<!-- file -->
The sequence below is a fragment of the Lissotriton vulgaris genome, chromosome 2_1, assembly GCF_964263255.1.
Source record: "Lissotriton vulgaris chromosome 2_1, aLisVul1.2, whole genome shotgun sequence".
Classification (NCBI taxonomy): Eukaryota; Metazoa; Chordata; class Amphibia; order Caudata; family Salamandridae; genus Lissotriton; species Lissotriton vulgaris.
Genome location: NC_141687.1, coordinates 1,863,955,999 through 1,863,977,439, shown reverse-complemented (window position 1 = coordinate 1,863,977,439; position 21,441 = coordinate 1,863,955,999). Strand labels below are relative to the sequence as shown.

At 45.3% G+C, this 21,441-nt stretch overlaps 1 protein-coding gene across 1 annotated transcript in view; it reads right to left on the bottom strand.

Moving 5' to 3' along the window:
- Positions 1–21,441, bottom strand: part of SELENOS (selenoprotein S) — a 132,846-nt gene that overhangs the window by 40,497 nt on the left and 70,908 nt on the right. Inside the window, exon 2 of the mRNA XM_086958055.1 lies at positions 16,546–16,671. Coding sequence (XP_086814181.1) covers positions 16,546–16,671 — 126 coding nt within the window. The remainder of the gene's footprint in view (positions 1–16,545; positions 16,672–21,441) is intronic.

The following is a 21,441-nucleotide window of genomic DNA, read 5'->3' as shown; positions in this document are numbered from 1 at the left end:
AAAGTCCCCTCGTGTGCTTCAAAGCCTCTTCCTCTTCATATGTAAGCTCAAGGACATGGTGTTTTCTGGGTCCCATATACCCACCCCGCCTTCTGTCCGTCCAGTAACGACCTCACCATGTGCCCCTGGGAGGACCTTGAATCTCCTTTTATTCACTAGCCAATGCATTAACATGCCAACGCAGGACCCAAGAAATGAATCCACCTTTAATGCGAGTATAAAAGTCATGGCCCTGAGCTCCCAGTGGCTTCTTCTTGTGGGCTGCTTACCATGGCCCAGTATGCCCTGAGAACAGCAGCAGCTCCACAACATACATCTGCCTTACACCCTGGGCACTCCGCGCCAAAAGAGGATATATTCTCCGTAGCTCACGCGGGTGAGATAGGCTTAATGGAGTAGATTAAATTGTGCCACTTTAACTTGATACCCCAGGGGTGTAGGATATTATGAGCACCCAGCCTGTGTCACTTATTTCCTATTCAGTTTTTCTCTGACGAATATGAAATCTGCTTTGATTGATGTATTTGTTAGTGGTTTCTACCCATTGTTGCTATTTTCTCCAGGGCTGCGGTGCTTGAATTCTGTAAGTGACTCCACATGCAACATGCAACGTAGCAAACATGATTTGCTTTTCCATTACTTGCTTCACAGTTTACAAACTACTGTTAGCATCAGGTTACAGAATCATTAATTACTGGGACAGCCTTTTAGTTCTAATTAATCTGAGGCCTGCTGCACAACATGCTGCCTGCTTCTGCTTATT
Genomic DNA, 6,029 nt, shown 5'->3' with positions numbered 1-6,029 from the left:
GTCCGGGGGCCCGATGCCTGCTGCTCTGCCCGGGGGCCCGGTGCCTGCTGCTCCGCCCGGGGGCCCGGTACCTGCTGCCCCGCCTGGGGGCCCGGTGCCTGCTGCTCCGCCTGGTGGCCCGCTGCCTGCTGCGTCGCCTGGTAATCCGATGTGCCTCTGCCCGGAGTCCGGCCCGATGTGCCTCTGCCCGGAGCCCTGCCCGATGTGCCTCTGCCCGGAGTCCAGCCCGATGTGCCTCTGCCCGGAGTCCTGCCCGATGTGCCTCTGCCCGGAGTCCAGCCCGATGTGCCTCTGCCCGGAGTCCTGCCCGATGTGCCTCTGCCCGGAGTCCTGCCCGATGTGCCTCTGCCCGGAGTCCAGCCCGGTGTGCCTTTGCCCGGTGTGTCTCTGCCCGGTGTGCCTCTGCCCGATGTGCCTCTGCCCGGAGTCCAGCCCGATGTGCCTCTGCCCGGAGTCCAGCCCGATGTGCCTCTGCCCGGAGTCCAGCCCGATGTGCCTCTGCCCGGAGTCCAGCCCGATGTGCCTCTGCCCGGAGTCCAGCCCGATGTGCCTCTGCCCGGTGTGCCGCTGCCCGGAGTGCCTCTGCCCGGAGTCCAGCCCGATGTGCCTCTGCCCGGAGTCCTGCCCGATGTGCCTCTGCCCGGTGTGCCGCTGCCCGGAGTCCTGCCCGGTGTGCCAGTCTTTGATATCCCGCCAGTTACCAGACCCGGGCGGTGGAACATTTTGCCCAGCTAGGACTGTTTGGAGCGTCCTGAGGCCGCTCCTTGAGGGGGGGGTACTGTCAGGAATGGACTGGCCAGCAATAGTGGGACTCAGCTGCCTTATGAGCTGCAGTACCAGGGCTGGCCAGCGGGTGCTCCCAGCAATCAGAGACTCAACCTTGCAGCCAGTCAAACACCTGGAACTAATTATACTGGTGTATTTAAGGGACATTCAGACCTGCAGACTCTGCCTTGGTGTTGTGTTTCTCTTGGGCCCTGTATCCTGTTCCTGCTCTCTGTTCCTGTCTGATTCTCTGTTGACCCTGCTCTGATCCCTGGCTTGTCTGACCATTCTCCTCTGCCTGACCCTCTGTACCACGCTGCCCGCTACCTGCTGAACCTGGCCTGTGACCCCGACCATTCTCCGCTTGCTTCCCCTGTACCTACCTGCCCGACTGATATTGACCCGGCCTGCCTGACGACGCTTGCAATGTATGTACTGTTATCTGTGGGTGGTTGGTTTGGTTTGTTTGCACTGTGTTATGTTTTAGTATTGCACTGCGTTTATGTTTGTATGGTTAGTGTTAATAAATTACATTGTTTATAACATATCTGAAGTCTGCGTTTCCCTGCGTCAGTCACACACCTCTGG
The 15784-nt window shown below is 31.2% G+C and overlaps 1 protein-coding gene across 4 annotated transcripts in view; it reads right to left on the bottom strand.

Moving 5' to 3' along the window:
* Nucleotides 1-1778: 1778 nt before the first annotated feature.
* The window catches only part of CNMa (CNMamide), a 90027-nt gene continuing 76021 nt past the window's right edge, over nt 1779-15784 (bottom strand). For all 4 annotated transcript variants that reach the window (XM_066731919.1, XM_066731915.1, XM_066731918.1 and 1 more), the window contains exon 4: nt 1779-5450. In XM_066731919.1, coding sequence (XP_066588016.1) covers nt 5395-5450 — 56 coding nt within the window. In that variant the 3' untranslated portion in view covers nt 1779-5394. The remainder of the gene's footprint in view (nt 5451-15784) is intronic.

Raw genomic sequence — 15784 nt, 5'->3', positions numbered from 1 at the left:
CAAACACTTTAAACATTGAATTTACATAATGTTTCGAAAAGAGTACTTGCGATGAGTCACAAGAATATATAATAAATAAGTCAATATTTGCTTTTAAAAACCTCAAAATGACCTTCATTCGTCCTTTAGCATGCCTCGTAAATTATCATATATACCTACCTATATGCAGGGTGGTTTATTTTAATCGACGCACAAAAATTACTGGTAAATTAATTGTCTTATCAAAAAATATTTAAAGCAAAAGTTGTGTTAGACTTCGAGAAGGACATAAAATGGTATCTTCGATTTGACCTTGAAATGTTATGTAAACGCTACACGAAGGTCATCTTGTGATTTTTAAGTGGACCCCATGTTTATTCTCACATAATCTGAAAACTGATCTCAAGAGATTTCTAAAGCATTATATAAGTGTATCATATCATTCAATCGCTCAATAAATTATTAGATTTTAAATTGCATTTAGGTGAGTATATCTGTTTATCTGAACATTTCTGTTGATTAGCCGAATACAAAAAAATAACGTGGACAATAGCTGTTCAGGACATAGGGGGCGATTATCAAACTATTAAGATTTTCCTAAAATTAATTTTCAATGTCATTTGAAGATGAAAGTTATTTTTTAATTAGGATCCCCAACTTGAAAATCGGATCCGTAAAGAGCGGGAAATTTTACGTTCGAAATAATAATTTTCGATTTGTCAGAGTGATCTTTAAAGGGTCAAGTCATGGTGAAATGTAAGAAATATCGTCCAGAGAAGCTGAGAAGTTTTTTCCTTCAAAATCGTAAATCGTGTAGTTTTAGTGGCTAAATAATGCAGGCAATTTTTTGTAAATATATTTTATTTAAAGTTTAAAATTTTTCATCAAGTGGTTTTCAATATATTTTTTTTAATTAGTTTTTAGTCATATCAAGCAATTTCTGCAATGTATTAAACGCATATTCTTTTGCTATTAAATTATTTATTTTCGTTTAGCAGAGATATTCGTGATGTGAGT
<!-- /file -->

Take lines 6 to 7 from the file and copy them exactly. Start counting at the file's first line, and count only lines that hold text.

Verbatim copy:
Moving 5' to 3' along the window:
- Positions 1–21,441, bottom strand: part of SELENOS (selenoprotein S) — a 132,846-nt gene that overhangs the window by 40,497 nt on the left and 70,908 nt on the right. Inside the window, exon 2 of the mRNA XM_086958055.1 lies at positions 16,546–16,671. Coding sequence (XP_086814181.1) covers positions 16,546–16,671 — 126 coding nt within the window. The remainder of the gene's footprint in view (positions 1–16,545; positions 16,672–21,441) is intronic.